From an early age, Notre Dame of Maryland University student Sarah Hasnain ‘19 knew she wanted to dedicate her professional life to helping people live better. She also knew her interest in engineering and mathematics would play a big part in her future. Sarah, like many students past and present was able to combine her passions and discover a successful path in science, technology, engineering and math (STEM) – a path uniquely crafted in the Notre Dame Way.
“I am devoted to creating solutions to global issues through technology. I am also an aspiring American Sign Language (ASL) interpreter, and dream of a career that harmonizes my passions to create innovative, assistive devices, by applying what I have learned through studying mechanical engineering and physics,” said Hasnain.
During the summer of 2018, Hasnain and fellow student, Chevonne Bowen ’20 were overseas doing internships studying pulsar science and gravitational wave science. Bowen had the rare opportunity to use the FAST telescope (Five-hundred-meter Aperture Spherical Telescope) in China. It is the largest telescope in the world. Hasnain spent her time in Manchester, England at the Jordell Bank Centre for Astrophysics where she was part of a research team that searches for pulsars using a variety of software and data analysis methods.
The funding is an “International Research Experience for Students” NSF Grant that was awarded to members of the NANOGrav organization, of which Dr. Brian Christy, chair of the physics department, is a member.
These are valuable opportunities for any student, especially an undergraduate. Yet this is the level of quality experience that increasingly characterizes STEM programs at Notre Dame.
The majors that align with the areas of concern, where there are current and predicted shortages of qualified professionals to fulfill all of the positions needed are: physics, chemistry, technology, computer information systems, engineering (dual degree program) and mathematics.
President Marylou Yam explained, “We have an impressive track record of engaging students in scientific research, mentoring, course-embedded instructional assistants and a collaborative team approach to learning science that includes small interactive laboratory experiences.” The comprehensive approach starts in introductory science and math courses.
Dr. Debra Franklin, dean of the college of arts, sciences and business reports that these majors are robust at the University. They “represent a pretty significant segment of the women’s college population,” she said.
While educating women in the sciences is, of course, central to the mission of Notre Dame, why has it become an issue nationwide?
According to Dr. Christy, the answer is two-fold. First of all, it’s a simple numbers game. More professionals are needed in these disciplines; more than half of college students are women; if more women enter the fields, it increases the numbers overall.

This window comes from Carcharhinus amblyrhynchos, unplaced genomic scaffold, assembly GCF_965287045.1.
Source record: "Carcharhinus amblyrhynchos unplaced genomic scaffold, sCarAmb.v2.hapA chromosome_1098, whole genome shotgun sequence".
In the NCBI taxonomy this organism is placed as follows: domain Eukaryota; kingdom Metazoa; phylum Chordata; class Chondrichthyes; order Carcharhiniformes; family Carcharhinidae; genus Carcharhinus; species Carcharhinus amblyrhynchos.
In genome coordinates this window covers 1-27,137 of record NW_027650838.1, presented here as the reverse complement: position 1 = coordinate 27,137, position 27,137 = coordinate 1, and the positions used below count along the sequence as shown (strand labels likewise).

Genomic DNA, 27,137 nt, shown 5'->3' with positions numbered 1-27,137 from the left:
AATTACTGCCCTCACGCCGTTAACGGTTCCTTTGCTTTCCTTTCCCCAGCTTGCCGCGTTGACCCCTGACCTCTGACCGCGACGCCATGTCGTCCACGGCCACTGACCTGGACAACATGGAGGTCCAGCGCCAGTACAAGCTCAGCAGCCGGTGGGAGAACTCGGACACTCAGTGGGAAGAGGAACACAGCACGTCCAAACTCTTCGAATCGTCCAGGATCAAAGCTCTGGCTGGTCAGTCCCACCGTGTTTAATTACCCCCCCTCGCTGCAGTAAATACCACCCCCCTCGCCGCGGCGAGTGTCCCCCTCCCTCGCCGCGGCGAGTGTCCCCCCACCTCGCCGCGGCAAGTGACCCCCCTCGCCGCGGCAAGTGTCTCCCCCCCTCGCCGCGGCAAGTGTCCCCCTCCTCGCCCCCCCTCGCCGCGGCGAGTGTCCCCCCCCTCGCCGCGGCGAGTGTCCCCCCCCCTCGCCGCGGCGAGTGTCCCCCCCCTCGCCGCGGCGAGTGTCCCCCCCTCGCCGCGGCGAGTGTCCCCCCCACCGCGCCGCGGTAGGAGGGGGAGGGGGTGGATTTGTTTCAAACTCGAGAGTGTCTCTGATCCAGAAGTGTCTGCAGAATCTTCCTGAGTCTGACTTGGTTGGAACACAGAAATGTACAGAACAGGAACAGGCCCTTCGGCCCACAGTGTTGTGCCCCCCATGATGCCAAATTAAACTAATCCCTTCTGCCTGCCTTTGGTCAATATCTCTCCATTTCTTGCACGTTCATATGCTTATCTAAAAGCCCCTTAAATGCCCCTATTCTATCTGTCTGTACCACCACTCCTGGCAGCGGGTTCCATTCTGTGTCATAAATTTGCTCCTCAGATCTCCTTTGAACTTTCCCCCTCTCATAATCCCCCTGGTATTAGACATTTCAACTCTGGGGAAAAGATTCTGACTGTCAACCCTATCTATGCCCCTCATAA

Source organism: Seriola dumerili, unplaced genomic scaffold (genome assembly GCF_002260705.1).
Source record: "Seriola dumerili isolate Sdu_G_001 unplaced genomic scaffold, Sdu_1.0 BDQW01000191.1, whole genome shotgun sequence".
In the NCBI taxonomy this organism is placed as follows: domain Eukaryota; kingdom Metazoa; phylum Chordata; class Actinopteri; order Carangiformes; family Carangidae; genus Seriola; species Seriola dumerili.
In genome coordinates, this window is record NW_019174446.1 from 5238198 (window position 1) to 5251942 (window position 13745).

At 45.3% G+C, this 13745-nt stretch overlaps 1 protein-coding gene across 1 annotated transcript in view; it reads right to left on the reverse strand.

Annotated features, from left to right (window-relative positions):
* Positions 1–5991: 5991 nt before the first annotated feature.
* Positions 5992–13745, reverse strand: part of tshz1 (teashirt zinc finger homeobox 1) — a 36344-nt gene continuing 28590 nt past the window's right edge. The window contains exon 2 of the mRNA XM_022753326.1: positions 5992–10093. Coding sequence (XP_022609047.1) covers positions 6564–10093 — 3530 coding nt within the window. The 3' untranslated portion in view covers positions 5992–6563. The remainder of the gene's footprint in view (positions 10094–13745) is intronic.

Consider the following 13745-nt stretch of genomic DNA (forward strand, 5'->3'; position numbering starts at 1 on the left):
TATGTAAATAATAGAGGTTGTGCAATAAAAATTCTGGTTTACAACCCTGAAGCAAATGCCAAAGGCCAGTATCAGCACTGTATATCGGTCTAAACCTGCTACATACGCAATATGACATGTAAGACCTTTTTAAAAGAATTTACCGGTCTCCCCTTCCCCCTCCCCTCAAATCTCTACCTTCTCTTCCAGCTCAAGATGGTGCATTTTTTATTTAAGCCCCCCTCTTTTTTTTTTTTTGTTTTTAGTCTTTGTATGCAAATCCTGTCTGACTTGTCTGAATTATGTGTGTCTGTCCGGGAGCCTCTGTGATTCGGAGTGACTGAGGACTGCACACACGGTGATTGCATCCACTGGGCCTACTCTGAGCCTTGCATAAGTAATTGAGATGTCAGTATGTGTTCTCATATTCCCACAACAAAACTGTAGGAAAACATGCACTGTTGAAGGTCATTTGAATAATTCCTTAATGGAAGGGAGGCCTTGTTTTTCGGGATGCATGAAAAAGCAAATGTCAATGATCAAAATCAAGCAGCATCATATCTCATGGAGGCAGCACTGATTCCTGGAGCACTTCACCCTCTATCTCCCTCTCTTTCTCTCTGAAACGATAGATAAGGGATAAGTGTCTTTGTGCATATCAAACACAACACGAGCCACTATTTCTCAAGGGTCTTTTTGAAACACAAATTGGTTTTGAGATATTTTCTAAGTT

But the more important reason has to do with the quality of the work in STEM fields. He said, “Science is very collaborative. It’s not something that people realize. Being able to tackle problems where people are coming at it with different viewpoints, different backgrounds, gives you a better chance of solving a problem.” In general, he said, “the more diversity you have in that group, the better that group becomes.”
Diana Sagastume is about to become a professional engineer. She graduated in May 2018 from Notre Dame and Columbia University with a dual degree in engineering. She completed a physics degree in three years at NDMU and then, through a partnership with Columbia, transferred to the New York City school for two years to complete her engineering degree.
She walked across two stages to earn two degrees.
Sagastume entered Notre Dame in 2013 knowing that she wanted to be an engineer. “Growing up, I knew I wanted to design something, like buildings,” she shared. For two summers, she interned with Whiting-Turner on the restoration and renovation of Gibbons Hall on campus. “I like being a part of the process and seeing a tangible project.”
Sagastume said she always got a lot of encouragement growing up to pursue engineering and STEM fields. She attended Baltimore Polytechnic Institute for high school.
As far as the campus environment at Notre Dame, Sagastume said she credits her three years there for helping her to be more expressive, less shy and more confident. Of her classmates, she said “we understood each other.”
Dr. Christy feels educating students in a women’s college environment is the ideal way to encourage more women to enter these fields.
“To me it seemed obvious,” he said. “Let’s go to a women’s college, where we can really radically change all of this…”
Sophomore Chavonne Bowen describes a “sisterly bond” with classmates. And, at Notre Dame, she said “Everyone supports your studies; you know everyone on campus.” Professors “encourage you to have your own voice,” Bowen noted.
In addition to the solid academic foundation, the environment in which students study at Notre Dame helps prepare them for all kinds of professional challenges.
When Sagastume continued her engineering program at Columbia, she was in class with students who had different undergraduate experiences. It reinforced for her how much she appreciated the liberal arts focus. “At Notre Dame, I was able to learn so much more.”
She described her coursework as more universal, crediting relationships with professors, “because of the smaller school, you get a better experience. Academically you get more support from your professors, you actually get to become more close with professors. So that’s what I liked about Notre Dame.”
Relationships/mentorships play a key role in the success of our students and women in science has been at the forefront of the curriculum since NDMU was founded in 1895. Read more on the University’s role and how STEM has evolved on campus.